Black cricketers need confidence instilled in them from their coaches and captains in order to thrive.
The Titans must be congratulated on winning the Sunfoil Series title. They played an exciting and positive brand of cricket, so it was fully deserved, and leading the way for them was Heino Kuhn. Passing 1 000 runs was a great achievement for him. He’s one of those professionals who wants to put everything into his career, and it’s paid off for him. Opening the batting in South Africa isn’t easy, and national selectors must take note. When you score as many runs as him there’s nothing the selectors can do. He’s put them in a difficult position. It doesn’t matter that he’s 32. Every cricketer must believe they can still play for their country. It’s all about scoring runs, and he’s done it in a winning team.
Now on to the elephant in the room. The quota guidelines that have been implemented this season are a positive thing for South African cricket and the country as a whole this season, and it’s something that should have been done ten years ago, as we’ve seen some fantastic cricketers emerge out of it. In the past there hasn’t been a lot of support for black cricketers, because of the way most of the hierarchy in the franchises and the media see them: quota players. If the talent is there, and they’re backed accordingly, these players will blossom. This is where leadership from the captain and the coach is so important.
There are some players who don’t feel like they’re being backed, because they will play one or two games, score 7 or 10, and the hierarchy will decide ‘let’s try the next one’. What message does that send? What confidence does that give a player? At the Lions we back our black players, and coach Geoffrey Toyana plays a big role in that. Our black players have been match winners and we’ve used them in this way. They must understand they are in the team to be match winners, and when they are backed by leadership, they start to believe in themselves and have the confidence to give their best.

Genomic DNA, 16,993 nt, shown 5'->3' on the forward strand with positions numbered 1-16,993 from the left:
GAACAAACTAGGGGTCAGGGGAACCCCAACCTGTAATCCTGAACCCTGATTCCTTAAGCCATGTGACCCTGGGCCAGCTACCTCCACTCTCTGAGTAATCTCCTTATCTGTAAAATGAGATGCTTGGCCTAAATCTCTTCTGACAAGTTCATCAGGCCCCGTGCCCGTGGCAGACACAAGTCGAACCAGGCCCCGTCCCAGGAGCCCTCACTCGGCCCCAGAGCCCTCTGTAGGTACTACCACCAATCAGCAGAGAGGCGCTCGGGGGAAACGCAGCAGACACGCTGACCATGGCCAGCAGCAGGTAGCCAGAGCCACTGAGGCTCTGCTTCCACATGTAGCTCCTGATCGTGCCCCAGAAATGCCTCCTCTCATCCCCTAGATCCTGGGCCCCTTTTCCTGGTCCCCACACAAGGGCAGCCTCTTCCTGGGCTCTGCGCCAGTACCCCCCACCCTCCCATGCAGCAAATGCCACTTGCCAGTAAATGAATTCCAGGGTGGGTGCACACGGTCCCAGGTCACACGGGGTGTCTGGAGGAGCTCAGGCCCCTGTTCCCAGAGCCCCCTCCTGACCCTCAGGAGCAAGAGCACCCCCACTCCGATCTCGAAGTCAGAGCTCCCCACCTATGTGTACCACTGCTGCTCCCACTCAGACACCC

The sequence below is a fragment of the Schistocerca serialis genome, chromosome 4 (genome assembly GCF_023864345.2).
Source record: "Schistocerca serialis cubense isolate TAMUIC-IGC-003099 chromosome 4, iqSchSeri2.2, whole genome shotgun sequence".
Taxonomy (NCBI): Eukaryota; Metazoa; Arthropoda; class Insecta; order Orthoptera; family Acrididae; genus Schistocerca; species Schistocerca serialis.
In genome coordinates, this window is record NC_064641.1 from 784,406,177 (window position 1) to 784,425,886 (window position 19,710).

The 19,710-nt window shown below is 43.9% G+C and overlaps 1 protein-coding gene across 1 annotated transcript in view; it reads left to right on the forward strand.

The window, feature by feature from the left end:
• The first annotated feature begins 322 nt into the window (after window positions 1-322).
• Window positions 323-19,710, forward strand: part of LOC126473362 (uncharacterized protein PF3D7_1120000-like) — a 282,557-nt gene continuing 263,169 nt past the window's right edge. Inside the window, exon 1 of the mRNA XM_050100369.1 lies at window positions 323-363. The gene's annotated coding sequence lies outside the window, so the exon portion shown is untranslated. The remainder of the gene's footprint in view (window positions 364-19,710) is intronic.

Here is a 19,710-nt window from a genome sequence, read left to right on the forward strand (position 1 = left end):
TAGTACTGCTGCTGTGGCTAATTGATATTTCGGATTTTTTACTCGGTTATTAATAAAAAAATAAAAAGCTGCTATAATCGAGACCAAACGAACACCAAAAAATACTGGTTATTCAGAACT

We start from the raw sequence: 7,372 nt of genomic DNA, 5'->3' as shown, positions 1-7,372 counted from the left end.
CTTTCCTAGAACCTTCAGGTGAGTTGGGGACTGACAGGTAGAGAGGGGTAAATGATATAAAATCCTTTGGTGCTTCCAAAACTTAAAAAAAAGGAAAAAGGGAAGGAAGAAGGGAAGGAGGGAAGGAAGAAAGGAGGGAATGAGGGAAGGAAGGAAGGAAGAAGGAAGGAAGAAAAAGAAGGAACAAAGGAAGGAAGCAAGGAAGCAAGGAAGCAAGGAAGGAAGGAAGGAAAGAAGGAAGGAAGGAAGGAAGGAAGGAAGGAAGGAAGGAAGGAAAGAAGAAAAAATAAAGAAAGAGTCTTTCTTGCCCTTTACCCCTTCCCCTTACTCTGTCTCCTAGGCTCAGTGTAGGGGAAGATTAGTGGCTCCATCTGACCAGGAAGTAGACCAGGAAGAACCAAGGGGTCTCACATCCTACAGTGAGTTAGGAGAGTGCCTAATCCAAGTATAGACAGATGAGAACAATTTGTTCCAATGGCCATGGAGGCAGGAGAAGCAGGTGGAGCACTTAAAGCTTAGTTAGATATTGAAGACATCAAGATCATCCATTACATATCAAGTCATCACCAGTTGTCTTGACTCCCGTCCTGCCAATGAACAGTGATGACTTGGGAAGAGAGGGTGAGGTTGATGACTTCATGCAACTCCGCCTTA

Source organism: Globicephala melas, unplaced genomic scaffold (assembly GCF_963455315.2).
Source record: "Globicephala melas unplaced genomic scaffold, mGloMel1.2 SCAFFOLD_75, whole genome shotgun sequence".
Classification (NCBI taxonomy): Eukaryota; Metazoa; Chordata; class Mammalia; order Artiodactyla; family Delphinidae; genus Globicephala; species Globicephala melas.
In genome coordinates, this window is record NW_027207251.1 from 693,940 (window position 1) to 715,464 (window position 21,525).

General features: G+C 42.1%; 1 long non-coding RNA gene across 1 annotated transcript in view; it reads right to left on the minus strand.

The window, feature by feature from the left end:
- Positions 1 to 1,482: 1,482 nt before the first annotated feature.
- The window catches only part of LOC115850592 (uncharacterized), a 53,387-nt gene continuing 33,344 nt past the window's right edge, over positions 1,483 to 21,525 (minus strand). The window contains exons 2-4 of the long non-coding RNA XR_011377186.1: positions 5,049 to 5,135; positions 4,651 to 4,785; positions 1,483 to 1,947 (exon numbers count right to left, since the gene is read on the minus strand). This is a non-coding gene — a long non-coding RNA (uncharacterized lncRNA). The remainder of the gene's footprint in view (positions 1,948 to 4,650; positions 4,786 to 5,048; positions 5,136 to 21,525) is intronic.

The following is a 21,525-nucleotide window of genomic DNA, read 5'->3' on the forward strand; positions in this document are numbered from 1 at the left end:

When I started playing, I felt like I was playing because of the colour of my skin, but now my figures stand out amongst the best. There was a time when I was playing for the Proteas and the media said I should be dropped. The then coach Gary Kirsten said ‘you know what, I back you. You know why? Because I know that when you score runs you score big runs.’ The innings before that I scored a duck, the innings after that I made my highest score (182). Kirsten said ‘I don’t care about your duck. I back you.’ I had confidence. There was no pressure because the people that mattered backed me.
Temba Bavuma is a good example of this. A lot of people said he wasn’t good enough. He was backed at the Lions and look at him now. I wonder how many coaches went up to a black player this season and said ‘I back you. You have ten matches to make a name for yourself and show the country what you’re capable of.’ People must open their eyes. Transformation is working.